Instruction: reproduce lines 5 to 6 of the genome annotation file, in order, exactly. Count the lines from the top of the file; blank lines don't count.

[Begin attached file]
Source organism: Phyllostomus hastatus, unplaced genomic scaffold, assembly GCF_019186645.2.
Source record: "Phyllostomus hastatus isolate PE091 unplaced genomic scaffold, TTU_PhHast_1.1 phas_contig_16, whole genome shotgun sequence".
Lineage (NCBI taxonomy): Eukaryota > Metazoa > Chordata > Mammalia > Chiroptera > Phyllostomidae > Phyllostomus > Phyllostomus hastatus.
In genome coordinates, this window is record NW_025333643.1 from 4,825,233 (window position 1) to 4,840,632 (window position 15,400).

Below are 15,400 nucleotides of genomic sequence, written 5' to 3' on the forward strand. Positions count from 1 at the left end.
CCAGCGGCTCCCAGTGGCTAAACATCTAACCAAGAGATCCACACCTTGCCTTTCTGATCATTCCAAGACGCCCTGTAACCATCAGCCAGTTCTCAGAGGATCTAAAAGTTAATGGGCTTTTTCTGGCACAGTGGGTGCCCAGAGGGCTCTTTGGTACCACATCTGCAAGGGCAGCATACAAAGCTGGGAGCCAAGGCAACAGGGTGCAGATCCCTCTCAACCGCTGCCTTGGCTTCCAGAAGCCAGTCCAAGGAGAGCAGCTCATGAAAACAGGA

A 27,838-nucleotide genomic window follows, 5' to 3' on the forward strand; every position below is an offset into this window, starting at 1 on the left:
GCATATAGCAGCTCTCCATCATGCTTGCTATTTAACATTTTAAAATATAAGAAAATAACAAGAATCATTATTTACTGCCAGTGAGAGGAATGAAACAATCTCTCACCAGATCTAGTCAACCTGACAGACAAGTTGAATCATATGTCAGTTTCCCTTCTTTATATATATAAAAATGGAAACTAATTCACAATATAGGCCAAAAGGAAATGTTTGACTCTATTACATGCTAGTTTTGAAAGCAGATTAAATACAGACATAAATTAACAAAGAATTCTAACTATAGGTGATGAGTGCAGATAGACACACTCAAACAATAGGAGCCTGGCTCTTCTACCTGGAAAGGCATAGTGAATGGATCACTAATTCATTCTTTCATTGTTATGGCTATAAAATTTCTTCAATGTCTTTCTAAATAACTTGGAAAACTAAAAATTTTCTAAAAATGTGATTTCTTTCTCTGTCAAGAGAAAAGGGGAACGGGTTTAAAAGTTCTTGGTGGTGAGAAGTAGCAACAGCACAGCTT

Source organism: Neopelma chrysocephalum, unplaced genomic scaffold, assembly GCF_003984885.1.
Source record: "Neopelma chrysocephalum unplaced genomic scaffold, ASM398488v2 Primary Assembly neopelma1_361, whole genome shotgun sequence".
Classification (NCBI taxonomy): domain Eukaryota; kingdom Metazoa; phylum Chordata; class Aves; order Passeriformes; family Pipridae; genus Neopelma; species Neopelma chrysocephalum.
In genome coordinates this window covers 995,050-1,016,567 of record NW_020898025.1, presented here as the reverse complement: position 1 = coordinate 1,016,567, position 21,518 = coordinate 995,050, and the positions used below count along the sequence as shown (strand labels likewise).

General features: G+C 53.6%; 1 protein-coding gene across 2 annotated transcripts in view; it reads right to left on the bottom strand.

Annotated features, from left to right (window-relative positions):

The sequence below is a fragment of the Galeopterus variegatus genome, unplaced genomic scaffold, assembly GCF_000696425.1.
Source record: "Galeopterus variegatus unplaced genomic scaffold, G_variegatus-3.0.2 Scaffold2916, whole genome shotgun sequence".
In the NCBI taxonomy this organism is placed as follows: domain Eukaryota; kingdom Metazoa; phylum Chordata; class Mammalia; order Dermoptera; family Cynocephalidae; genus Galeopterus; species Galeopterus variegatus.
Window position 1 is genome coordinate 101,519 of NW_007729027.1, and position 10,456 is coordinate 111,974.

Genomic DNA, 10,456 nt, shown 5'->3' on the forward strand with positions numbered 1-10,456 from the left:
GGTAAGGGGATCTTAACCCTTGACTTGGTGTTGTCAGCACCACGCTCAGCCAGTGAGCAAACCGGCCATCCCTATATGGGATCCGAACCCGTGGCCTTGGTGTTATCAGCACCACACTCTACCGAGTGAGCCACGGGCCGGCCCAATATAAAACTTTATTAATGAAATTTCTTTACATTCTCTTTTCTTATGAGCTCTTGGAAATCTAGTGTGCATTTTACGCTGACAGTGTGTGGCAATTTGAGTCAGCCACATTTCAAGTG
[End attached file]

Below are 15,400 nucleotides of genomic sequence, written 5' to 3' on the forward strand. Positions count from 1 at the left end.
CCAGCGGCTCCCAGTGGCTAAACATCTAACCAAGAGATCCACACCTTGCCTTTCTGATCATTCCAAGACGCCCTGTAACCATCAGCCAGTTCTCAGAGGATCTAAAAGTTAATGGGCTTTTTCTGGCACAGTGGGTGCCCAGAGGGCTCTTTGGTACCACATCTGCAAGGGCAGCATACAAAGCTGGGAGCCAAGGCAACAGGGTGCAGATCCCTCTCAACCGCTGCCTTGGCTTCCAGAAGCCAGTCCAAGGAGAGCAGCTCATGAAAACAGGA